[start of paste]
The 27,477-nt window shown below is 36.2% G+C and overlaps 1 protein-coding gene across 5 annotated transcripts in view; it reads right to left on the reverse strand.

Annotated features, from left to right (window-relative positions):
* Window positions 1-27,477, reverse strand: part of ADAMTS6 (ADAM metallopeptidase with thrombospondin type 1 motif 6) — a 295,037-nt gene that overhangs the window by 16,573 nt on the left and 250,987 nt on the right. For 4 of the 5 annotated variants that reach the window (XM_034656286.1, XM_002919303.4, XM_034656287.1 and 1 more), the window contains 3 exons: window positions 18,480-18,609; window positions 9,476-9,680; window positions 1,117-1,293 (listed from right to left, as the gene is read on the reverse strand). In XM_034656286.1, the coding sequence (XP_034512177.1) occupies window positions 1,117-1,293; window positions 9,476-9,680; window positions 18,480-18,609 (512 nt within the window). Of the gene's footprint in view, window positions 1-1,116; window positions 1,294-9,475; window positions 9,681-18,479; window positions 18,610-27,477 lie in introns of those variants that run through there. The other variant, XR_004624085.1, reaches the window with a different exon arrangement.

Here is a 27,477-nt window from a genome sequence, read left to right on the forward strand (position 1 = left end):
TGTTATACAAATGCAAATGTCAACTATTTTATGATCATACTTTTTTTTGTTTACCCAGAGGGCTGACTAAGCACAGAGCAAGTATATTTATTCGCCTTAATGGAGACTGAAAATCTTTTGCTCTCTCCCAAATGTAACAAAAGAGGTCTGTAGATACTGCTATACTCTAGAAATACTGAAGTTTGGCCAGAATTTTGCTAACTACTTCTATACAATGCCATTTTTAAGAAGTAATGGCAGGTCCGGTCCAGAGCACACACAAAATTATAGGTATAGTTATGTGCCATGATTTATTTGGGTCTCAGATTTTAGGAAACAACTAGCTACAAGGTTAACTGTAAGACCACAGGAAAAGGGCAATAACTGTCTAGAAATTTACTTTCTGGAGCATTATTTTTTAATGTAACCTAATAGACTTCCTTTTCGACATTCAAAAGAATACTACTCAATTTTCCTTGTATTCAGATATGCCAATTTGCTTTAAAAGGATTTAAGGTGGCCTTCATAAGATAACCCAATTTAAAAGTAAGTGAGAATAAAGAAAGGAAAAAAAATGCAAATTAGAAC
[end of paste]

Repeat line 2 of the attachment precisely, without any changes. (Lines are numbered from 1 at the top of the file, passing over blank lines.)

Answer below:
Annotated features, from left to right (window-relative positions):